Darwin uses the example of microcephaly (humans with small skulls and often related mental limitations) to discuss arrests (interruptions or premature cessations) of development. These humans' brains didn't develop normally, and they often share physical and functional characteristics with lower animals such as apes: they both have pronounced brows and projecting jaws, are physically very active (sometimes moving around on all fours), are unable to speak, smell their food, have very short attention spans, and are of limited intelligence. Reversion—a return to a previous state—is connected to arrested development. In reversion a long-lost or unused structure is called back into existence. Darwin suggests that lower members of groups can give us an idea of how the common progenitor was constructed. He gives many examples of this, including a discussion of how marsupials (e.g., kangaroos, possums), a lower form of mammal related to humans, have two uteruses yet higher forms of animals, such as humans and apes, have a single uterus. Darwin asserts that because marsupials and humans descend from the same early progenitor, both must have had two uteruses at one point, and natural selection, adaptation, and heredity caused humans' uteruses to coalesce into one.

Rate of increase in population is another key factor, according to Darwin, in the development and variability of animals. Where food and safe shelter are readily available, populations tend to increase. Darwin points out that in the United States the human population doubled in only 25 years. Civilized societies tend to have more children because of the ability to sustain more children's lives; savage tribes tend to have fewer children because of the harsher reality of providing food and safe shelter. Other factors—disease, infant mortality, and wars—also play a role in controlling the rate of population increase. Darwin cites the Santal, a hill tribe in India, whose population increased by its avoidance of wars and the introduction of vaccines, despite the fact that marriages were delayed until later in life.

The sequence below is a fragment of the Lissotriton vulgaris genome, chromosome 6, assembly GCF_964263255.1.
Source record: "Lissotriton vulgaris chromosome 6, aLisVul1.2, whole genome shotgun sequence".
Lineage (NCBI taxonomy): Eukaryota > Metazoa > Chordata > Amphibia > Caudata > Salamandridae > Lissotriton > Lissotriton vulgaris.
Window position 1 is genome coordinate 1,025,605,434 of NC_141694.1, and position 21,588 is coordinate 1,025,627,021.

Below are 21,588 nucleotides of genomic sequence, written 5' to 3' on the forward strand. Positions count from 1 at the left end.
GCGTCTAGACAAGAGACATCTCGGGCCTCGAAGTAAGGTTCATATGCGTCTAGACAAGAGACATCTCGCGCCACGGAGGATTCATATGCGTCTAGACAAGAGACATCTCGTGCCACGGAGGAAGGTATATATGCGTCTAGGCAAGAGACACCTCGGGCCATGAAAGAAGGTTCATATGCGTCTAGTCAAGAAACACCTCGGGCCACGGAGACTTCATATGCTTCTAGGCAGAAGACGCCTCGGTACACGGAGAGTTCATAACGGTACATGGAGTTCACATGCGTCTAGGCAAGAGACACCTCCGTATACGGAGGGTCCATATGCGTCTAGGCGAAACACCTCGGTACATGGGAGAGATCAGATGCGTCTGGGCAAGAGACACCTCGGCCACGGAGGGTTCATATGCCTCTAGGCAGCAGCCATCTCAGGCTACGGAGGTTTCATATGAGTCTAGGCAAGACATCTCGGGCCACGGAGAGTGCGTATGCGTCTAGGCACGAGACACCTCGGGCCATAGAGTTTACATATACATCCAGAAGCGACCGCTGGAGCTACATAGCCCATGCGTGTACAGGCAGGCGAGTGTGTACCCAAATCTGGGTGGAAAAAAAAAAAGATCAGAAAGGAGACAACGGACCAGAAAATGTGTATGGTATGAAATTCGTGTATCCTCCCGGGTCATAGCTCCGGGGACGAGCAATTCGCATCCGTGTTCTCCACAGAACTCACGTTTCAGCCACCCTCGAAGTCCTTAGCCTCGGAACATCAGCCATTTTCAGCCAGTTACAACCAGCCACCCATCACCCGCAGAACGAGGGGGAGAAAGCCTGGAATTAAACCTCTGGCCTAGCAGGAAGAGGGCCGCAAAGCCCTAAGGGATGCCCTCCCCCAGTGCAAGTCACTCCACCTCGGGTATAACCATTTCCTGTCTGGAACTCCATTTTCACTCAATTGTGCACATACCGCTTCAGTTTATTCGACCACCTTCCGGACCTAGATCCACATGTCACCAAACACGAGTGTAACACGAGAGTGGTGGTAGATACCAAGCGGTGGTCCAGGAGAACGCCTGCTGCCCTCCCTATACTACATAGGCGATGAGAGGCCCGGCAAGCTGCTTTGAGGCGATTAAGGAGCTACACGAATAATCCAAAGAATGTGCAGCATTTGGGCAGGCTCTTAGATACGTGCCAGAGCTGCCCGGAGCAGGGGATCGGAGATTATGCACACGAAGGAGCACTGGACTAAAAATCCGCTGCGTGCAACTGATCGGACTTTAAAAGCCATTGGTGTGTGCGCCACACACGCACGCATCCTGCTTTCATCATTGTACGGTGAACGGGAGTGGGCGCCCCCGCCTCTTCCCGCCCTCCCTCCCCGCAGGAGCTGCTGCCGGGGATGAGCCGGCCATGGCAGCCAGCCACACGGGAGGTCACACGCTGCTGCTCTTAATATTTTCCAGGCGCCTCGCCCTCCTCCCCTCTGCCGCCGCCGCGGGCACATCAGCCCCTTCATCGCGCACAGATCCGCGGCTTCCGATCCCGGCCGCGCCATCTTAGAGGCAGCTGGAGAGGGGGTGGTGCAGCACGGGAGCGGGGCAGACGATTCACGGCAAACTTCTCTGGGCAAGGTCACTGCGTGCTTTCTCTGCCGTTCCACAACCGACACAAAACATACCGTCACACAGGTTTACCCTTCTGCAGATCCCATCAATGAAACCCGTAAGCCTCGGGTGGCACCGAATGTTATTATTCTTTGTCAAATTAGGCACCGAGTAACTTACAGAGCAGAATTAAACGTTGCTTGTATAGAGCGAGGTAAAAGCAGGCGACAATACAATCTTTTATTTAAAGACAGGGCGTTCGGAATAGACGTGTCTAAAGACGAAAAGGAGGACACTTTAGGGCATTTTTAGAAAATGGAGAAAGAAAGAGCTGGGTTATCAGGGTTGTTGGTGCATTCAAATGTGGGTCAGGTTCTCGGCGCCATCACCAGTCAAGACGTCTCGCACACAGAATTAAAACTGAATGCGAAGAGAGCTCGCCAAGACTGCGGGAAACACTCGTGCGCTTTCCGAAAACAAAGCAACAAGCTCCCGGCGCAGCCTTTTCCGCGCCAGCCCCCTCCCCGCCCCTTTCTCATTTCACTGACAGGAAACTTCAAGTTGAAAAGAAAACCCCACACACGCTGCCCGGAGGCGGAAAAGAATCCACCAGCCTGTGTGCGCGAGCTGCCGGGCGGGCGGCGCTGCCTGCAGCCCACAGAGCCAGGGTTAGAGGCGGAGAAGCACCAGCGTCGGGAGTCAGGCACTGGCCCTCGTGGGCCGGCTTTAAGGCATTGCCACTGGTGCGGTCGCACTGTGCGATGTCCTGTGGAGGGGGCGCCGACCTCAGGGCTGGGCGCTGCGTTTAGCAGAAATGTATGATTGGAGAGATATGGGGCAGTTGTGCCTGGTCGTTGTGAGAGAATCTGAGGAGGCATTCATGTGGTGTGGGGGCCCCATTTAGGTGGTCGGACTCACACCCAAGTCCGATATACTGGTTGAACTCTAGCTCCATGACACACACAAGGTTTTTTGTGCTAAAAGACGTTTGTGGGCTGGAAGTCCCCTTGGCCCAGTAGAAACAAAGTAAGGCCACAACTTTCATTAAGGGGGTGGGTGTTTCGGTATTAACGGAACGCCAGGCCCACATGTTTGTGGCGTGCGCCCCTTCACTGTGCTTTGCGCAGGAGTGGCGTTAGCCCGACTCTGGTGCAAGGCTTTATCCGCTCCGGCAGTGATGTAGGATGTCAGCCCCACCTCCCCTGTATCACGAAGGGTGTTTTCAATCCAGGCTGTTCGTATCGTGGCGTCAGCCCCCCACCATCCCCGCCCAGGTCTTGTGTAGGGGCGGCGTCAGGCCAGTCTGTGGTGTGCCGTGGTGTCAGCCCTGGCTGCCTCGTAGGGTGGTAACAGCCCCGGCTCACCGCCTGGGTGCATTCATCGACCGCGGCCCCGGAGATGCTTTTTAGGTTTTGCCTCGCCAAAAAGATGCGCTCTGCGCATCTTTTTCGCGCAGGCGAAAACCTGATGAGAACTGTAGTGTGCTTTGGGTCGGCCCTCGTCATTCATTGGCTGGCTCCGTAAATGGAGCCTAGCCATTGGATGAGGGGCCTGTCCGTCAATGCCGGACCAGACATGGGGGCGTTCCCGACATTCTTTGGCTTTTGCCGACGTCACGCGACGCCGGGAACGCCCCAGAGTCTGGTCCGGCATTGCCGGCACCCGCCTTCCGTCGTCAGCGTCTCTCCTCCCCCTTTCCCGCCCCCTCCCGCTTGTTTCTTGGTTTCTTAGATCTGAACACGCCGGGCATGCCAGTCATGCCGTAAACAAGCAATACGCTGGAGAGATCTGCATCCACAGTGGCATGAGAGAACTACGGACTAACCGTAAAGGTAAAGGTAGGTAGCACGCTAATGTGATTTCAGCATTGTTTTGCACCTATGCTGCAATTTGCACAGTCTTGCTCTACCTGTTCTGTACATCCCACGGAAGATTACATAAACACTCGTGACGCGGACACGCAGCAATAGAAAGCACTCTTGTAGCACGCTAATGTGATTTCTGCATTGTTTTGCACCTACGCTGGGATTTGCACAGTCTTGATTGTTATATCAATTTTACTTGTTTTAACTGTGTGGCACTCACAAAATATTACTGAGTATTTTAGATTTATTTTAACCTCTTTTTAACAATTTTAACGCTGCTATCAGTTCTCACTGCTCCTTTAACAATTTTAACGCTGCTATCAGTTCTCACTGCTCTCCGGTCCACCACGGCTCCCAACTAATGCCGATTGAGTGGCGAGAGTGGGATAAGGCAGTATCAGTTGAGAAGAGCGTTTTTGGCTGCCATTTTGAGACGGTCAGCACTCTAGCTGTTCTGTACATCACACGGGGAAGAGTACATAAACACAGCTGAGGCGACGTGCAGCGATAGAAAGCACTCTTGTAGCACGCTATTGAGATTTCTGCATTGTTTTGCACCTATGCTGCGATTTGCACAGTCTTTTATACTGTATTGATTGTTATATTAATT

The last half of the chapter is dedicated to Darwin's further explanation of his theory of natural selection, employing the research he'd done (as well as that of other scientists) since his On the Origins of Species was published. He begins by pointing out that beneficial variations tend to be preserved and passed along through heredity; injurious variations are eliminated over time. Human intellect is the key to their dominance over the earth and other animals, according to Darwin. Higher animals can create basic tools of some kind—apes regularly use sticks and rocks—but humans' intellect allows them to create and refine tools to a degree unmatched by any other animal. And while many animals can on occasion use division of labor to accomplish a greater feat than one animal alone, Darwin suggests early man-made division of labor a central part of its community. Humans' advanced language skills and social structures are clearly beyond even the highest animals in Darwin's assessment.

As early humans stopped walking on all fours and became upright, many physical changes occurred: legs lengthened, hips widened, the turning range of the neck became greater, and humans' hands became more agile. Intellectual changes occurred as well: the brain grew larger, language developed, and innovation advanced man's creation of tools and organizational structures for communities. Darwin provides many specific examples of the natural selection changes between early progenitor man and its descendants and its related animal cousins:

  • Hair: Man grew to be relatively hairless; monkeys and apes remain hairy.